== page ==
Welcome DEFCON 20 Attendees!
The DEFCON 20 Badge was designed and manufactured for the largest continuously running hacker and computer security convention in the world www.defcon.org. This year's DEFCON is a four-day technical session held at the Rio Hotel in Las Vegas, founded and run by Jeff Moss (DarkTangent). Ryan Clarke (LostboY) designed this year’s badge as a core part of the hacking contest. Jon Williams authored the core code objects. Parallax manufactured 16,500 units in our Rocklin, California facility through June and July.
The badge is based around the Propeller P8X32A 32-bit multicore processor. The badge features an infrared LED and receiver for badge-to-badge communication, a bank of eight LEDs for visual feedback and a USB circuit for data access and programming. Each attendee receives two PS2 adapters and a VGA connector so they can stop by DEFCON’s Hardware Hacking Village to turn their badge into a small computer system. Three AAA batteries can power the badge for the entire convention.
The badge types were produced in eight color schemes for different types of attendees: ARTIST, CONTEST, GOON, HUMAN, PRESS, VENDOR, UBER, and SPEAKER. The HUMAN badge was produced in 21 different shapes, for 21 unique badge styles. Yes, it was a complex design process.
At the DEFCON opening ceremony attendees will receive key information about how the badge is used to solve the challenge. We really don’t know much about the Badge Challenge, but it’s really clear that people need to mingle to unlock some cryptology clues. Take a walk around, connect your badge to Parallax Serial Terminal at 57,600 BPS to see who’ve you encountered. Everybody has access to the Propeller objects used in the top-level firmware. They're available for download below.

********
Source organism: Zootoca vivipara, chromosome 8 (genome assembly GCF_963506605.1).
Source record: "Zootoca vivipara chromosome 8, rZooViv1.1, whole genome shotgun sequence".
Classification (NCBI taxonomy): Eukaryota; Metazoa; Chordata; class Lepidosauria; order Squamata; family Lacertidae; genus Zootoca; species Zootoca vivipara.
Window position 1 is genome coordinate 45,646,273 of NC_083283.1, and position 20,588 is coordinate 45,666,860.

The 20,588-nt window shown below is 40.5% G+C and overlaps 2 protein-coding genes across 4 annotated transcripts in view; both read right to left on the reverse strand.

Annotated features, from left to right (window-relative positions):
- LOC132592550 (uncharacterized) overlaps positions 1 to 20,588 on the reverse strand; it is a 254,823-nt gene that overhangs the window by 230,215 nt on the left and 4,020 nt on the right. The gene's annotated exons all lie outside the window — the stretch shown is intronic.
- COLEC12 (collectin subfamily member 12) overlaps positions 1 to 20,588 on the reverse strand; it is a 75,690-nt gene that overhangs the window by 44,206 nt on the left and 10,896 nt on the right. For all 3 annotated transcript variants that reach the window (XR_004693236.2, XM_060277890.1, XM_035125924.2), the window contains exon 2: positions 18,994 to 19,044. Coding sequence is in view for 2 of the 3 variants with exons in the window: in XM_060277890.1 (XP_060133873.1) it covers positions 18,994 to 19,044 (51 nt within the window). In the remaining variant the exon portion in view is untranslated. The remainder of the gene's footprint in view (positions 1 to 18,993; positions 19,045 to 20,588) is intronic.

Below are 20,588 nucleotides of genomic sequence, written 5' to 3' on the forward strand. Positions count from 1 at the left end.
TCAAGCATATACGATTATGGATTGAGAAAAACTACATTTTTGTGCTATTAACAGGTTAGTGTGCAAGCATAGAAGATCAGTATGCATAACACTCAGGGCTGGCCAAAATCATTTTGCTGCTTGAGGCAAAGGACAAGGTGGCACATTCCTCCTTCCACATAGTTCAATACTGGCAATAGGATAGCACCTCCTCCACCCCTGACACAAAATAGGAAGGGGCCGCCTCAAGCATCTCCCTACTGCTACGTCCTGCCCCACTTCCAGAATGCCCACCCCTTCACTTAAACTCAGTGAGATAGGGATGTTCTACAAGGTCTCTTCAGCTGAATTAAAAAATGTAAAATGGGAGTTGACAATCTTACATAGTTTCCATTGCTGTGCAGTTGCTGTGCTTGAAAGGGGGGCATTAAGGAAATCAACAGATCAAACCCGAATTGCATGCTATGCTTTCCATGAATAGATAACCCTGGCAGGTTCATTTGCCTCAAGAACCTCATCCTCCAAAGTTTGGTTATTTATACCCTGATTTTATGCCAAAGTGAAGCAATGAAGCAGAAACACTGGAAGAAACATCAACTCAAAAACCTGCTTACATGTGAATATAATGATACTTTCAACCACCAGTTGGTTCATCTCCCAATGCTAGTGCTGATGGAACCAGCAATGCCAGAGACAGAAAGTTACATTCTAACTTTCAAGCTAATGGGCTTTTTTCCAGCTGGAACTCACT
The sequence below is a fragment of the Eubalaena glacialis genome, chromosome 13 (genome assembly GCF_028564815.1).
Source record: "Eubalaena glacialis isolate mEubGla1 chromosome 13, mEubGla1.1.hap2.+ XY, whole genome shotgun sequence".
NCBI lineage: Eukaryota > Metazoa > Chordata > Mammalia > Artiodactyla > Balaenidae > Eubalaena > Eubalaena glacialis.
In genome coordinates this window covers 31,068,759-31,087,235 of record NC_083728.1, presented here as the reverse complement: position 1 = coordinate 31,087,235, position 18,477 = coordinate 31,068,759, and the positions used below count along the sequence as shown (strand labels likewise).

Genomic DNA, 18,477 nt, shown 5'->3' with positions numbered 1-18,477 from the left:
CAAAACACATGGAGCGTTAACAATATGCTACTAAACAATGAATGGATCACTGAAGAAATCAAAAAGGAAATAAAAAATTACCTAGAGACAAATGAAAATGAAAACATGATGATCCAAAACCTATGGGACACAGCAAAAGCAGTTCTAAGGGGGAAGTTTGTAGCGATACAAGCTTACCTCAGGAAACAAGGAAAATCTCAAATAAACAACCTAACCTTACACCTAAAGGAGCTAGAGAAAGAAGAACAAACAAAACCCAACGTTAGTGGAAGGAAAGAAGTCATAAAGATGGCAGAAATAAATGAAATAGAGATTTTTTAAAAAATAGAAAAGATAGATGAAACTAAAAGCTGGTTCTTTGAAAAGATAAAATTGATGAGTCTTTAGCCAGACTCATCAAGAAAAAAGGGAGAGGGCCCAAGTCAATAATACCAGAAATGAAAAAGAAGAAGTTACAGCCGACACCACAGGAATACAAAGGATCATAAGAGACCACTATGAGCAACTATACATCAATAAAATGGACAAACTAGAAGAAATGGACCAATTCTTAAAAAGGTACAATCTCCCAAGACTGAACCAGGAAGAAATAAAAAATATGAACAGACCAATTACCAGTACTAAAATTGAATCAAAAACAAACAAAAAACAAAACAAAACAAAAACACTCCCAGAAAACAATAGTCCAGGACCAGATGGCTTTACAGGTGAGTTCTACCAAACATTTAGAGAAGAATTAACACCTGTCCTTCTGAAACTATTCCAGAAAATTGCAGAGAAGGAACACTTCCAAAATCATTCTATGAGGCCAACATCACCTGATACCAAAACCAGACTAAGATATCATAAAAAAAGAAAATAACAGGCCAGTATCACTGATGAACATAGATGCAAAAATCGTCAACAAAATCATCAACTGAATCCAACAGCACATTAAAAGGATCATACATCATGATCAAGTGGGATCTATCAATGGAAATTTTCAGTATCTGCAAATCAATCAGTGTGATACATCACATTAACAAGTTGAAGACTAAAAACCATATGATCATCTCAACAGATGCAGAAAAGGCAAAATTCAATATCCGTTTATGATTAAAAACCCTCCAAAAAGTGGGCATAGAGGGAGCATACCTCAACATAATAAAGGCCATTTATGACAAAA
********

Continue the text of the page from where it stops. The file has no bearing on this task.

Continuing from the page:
Getting Started with the DEF CON 20 Badge
(Specific links to resources to follow today and tomorrow)
So you’ve picked up a DEF CON 20 Badge and you’d like to start programming it for another purpose. These forums are among the most valuable of all of our resources. Take a look and download some of these before you get started.
- Propeller Tool (Windows) – includes many example codes
- Learn.parallax.com and the Propeller BOE – two useful tools to get you started
- Simple IDE - Open-source Alternative Propeller Tool (Windows, Linux, Mac) - our future programming interface for Propellers
- Badge Schematic (download below)
- DEF CON 20 Badge Code Objects (download below)
- DEF CON 20 Badge Firmware (download below)
- DEF CON 20 Badge LED Example (download below)
- DEF CON 20 Badge VGA and PS2 Example (download below)
Interview with Ryan Clarke, DEF CON 20 Badge Designer
Parallax was sworn to secrecy about everything we knew about the DEFCON 20 Badge. The DEFCON organizers are a classy group of people and they needn’t share more than they must. Imagine what it’s like working with a customer who seems to have no address or name, who makes a quick verbal agreement over a steak in Washington D.C., and where trust is your only insurance policy. Parallax had invested a portion of our company in Ryan Clarke’s vision so it seemed appropriate to interview him about the badge design. I called Ryan via Skype a few days before DEF CON to get an interview.
Ryan on Skype
Ken: Where does the DEFCON 20 Badge fit in the conference?